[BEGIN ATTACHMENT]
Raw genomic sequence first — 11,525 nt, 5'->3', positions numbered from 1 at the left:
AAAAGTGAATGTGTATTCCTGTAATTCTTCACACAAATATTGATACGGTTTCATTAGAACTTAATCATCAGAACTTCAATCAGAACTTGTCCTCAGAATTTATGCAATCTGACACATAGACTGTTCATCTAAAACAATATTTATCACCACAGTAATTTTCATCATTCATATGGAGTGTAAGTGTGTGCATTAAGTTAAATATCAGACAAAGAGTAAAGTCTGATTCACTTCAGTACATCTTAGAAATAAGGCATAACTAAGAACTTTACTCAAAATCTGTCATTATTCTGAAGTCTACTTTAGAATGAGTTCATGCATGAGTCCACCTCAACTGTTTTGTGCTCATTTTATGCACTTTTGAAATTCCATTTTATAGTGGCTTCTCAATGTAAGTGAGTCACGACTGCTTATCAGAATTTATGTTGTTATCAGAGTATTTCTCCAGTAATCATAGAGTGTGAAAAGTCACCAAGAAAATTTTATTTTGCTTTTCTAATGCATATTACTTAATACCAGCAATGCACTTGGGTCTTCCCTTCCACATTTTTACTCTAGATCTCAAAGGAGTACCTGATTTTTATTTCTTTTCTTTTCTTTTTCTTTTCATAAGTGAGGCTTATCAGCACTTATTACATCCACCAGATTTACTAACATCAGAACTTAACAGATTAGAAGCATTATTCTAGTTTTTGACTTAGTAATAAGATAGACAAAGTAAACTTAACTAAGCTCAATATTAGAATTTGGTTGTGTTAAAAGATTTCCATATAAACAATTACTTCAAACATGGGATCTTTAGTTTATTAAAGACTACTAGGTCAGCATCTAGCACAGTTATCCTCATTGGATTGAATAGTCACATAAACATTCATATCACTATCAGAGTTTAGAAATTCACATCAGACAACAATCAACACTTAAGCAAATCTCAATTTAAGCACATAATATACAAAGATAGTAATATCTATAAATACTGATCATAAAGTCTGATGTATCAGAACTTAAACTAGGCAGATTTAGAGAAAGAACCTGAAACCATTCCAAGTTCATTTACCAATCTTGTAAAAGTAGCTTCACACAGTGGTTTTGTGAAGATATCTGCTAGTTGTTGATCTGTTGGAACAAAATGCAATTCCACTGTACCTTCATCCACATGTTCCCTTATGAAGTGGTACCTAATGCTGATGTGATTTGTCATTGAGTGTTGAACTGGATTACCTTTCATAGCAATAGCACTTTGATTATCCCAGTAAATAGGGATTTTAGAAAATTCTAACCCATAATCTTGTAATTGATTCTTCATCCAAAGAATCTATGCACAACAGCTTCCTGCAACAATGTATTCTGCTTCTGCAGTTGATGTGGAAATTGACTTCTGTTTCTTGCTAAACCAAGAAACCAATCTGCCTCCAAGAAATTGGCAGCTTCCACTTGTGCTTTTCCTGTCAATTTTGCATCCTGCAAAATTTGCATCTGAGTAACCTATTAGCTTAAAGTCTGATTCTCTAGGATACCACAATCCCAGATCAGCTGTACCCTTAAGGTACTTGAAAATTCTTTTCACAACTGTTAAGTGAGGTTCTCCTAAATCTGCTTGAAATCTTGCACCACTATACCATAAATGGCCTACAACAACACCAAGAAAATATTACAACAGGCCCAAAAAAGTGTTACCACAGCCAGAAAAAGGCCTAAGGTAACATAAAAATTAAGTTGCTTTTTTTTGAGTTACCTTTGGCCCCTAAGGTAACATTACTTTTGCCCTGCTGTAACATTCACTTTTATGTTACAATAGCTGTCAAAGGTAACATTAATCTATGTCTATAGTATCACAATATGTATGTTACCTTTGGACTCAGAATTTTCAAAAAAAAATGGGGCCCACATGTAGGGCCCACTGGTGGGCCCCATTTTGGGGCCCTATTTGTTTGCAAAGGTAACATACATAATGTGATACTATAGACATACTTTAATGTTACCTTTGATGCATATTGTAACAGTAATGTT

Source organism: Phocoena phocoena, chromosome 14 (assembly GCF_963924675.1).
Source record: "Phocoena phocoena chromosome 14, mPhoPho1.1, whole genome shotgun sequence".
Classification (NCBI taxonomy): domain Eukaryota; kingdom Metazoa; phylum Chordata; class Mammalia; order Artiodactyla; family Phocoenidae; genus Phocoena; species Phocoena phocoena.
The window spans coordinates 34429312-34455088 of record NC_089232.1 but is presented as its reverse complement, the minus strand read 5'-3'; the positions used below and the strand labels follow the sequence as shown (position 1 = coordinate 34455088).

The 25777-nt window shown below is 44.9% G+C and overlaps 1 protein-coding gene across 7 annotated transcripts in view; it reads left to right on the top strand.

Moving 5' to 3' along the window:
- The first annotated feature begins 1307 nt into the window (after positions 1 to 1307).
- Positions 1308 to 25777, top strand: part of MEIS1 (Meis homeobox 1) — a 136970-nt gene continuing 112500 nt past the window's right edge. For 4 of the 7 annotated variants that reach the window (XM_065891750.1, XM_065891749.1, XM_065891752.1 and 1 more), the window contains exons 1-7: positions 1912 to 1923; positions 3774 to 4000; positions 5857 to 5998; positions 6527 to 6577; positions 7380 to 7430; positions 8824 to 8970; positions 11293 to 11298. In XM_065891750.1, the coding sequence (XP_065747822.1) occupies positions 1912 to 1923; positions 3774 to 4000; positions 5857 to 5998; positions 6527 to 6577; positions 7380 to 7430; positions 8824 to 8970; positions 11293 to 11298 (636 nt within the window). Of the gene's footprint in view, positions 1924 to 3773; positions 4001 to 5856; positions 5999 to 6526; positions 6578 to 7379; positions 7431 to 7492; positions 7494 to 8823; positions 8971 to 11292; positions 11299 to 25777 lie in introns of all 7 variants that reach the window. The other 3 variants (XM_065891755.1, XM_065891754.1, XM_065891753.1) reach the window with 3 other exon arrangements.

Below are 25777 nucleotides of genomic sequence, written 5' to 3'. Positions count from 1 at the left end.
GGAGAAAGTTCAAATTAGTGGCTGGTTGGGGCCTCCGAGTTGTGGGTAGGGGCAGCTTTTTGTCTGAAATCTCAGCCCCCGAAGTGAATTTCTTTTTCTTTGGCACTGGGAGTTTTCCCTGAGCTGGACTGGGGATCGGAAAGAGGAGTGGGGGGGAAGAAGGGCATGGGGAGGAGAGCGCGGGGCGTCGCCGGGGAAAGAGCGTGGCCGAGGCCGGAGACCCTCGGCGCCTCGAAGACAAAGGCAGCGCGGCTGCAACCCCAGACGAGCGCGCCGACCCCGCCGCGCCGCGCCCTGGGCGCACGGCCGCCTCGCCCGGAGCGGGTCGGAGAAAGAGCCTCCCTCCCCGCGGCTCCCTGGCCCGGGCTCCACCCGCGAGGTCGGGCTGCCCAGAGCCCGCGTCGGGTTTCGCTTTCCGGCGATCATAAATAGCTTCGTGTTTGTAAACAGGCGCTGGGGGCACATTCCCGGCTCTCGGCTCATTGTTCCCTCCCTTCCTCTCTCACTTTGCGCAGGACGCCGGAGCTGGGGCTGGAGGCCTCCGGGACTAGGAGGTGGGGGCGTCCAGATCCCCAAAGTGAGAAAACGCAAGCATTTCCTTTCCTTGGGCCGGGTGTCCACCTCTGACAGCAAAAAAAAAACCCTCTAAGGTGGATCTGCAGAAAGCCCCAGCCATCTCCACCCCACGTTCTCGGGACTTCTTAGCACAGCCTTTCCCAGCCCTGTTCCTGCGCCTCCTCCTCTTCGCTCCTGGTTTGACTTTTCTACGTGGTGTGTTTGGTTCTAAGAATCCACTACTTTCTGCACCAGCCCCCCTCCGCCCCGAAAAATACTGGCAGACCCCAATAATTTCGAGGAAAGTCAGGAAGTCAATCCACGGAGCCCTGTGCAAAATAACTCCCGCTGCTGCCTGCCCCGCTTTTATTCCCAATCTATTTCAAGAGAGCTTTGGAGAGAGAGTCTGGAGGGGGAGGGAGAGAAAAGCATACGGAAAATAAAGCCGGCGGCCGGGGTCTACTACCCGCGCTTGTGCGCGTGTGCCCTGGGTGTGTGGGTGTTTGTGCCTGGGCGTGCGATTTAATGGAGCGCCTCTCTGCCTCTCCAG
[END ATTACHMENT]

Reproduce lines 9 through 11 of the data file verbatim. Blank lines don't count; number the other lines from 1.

- The first annotated feature begins 1307 nt into the window (after positions 1 to 1307).
- Positions 1308 to 25777, top strand: part of MEIS1 (Meis homeobox 1) — a 136970-nt gene continuing 112500 nt past the window's right edge. For 4 of the 7 annotated variants that reach the window (XM_065891750.1, XM_065891749.1, XM_065891752.1 and 1 more), the window contains exons 1-7: positions 1912 to 1923; positions 3774 to 4000; positions 5857 to 5998; positions 6527 to 6577; positions 7380 to 7430; positions 8824 to 8970; positions 11293 to 11298. In XM_065891750.1, the coding sequence (XP_065747822.1) occupies positions 1912 to 1923; positions 3774 to 4000; positions 5857 to 5998; positions 6527 to 6577; positions 7380 to 7430; positions 8824 to 8970; positions 11293 to 11298 (636 nt within the window). Of the gene's footprint in view, positions 1924 to 3773; positions 4001 to 5856; positions 5999 to 6526; positions 6578 to 7379; positions 7431 to 7492; positions 7494 to 8823; positions 8971 to 11292; positions 11299 to 25777 lie in introns of all 7 variants that reach the window. The other 3 variants (XM_065891755.1, XM_065891754.1, XM_065891753.1) reach the window with 3 other exon arrangements.

Below are 25777 nucleotides of genomic sequence, written 5' to 3'. Positions count from 1 at the left end.